He epitomizes  Courage, Leadership and Purpose and what it means to be In the Arena.  This blog site is for him and every other individual who dares greatly  in overcoming their fears, grief and obstacles to live their best life.

Chief Romy

DOL

 

 

 

 

When the Curtain Closes


ACT ONE:

After fours years  of memorizing  lines, countless costume changes, and friendships formed, Pat took to the stage of Pamlico HS for the last time.  He often took on roles that would envoke barreling laughter and cheers from the audience. As we have all come to experience, laughter brings great cures for what ails us. “Good times” he recalls in playing a precarious kid named Thor in the play The Nerd written by playwright Larry
Shue.  Certainly, what’s not to love playing a terror of a kid  stomping about a bowl full of potato salad atop the dinner table? Good times, indeed.

The Nerd Pat

As the curtain drew closed on his high school acting days, another one opened in the form of a full acting scholarship to UNC. He had raw talent and  others took notice.  This was the Golden ticket for a kid who grew up in a modest rural community along the coast of Carolina.

Pat’s future path of sell out crowds and standing under the lights of stardom quickly dissipated as his father, a Vietnam Army veteran began to plant the seeds of service. Visions of a new kind of costume filled his green eyes- that of United States Marine.  “I liked the uniform” he proclaimed.  Albeit the true reason for signing his name on the line wouldn’t be revealed for years to come.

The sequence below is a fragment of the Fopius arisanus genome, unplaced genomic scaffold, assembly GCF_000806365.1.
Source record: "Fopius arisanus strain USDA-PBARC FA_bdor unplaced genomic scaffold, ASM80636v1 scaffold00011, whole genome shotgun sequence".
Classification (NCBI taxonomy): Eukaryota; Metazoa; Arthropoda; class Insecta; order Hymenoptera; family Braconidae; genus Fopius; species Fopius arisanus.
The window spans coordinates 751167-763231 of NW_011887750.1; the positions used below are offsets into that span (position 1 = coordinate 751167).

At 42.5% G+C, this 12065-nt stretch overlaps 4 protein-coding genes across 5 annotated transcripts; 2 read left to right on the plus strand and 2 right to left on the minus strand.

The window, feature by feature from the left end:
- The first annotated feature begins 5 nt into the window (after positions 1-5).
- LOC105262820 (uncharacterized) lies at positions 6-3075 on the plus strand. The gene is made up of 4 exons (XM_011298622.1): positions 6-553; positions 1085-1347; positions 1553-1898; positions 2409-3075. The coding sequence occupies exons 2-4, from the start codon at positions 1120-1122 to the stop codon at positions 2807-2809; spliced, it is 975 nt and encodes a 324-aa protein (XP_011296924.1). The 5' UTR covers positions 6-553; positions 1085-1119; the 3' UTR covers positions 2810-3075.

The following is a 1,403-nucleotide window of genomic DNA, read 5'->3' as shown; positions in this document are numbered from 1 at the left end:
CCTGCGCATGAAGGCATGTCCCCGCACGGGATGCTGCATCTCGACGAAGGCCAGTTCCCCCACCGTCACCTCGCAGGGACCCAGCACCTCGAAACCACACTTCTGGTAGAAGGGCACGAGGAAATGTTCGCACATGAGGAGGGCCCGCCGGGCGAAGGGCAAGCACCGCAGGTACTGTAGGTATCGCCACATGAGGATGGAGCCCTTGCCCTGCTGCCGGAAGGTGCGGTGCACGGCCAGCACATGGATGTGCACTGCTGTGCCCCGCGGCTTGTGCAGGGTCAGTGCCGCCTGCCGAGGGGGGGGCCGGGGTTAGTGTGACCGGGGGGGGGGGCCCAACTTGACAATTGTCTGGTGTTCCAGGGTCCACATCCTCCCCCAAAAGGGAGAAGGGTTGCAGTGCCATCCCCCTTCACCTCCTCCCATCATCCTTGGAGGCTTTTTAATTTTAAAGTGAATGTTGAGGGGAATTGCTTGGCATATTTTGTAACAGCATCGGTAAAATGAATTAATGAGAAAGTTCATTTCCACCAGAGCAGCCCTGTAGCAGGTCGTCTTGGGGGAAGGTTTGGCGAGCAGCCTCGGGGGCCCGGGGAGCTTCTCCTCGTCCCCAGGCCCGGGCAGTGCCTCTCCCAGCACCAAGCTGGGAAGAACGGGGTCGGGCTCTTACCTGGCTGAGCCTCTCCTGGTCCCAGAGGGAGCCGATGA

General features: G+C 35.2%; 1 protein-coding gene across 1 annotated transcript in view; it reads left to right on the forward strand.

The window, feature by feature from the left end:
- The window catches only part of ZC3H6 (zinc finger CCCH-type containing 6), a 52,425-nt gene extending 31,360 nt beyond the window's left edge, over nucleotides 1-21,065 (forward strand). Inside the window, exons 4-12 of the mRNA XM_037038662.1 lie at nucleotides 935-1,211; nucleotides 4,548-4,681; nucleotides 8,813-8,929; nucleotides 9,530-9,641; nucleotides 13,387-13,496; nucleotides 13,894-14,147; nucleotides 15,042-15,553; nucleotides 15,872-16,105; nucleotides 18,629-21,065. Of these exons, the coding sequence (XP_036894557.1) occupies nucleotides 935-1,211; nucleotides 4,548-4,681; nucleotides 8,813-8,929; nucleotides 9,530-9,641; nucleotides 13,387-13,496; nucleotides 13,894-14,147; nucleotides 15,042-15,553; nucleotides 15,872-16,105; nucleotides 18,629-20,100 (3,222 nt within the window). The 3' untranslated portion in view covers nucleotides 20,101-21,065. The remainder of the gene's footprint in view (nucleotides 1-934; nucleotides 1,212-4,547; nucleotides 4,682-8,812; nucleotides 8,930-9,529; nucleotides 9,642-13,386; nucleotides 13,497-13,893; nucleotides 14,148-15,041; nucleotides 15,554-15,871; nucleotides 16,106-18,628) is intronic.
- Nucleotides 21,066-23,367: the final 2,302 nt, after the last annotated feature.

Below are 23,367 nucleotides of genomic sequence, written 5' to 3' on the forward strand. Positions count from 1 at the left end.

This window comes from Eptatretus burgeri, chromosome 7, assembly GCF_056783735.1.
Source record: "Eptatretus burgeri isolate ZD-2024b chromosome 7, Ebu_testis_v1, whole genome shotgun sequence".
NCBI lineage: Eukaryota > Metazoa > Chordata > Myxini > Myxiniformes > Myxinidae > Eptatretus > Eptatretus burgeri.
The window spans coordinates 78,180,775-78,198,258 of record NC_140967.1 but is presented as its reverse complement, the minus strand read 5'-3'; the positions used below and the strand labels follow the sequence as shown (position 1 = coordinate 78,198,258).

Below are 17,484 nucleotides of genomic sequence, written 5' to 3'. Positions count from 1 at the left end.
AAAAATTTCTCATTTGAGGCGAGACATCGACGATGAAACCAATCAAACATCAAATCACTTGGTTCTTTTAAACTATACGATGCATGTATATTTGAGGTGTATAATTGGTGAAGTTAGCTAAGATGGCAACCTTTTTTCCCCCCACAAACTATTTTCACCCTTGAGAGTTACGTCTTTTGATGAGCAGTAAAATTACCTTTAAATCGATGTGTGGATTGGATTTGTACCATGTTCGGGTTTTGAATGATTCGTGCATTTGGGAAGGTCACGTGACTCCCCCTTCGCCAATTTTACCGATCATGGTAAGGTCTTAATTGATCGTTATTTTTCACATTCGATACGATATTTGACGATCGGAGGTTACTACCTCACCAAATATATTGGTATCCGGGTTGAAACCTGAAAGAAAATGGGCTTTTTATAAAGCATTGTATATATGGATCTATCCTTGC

ACT TWO:

At seventeen as with most–  all young recruits hoping to earn their Eagle, Globe and Anchor, they stand upon the yellow footprints with great certainty that life is about to change hoping they don’t crap their pants before the day is done.


At the age of twenty-four, Pat was deployed to Iraq and found he now stood on a different kind of stage in the war torn cities of Fallujah and Ramadi. A far cry and worlds away from the quaint coastal town where the smell of bonfires and fishin’ filled his nights and days.  There are no words of comfort nor empathy that can be expressed to one who is exposed to such carnage, hatred and  injustice unless you are among the quietly brave souls who pledge their lives for their brothers to their left and to their right and for the country they have vowed to defend.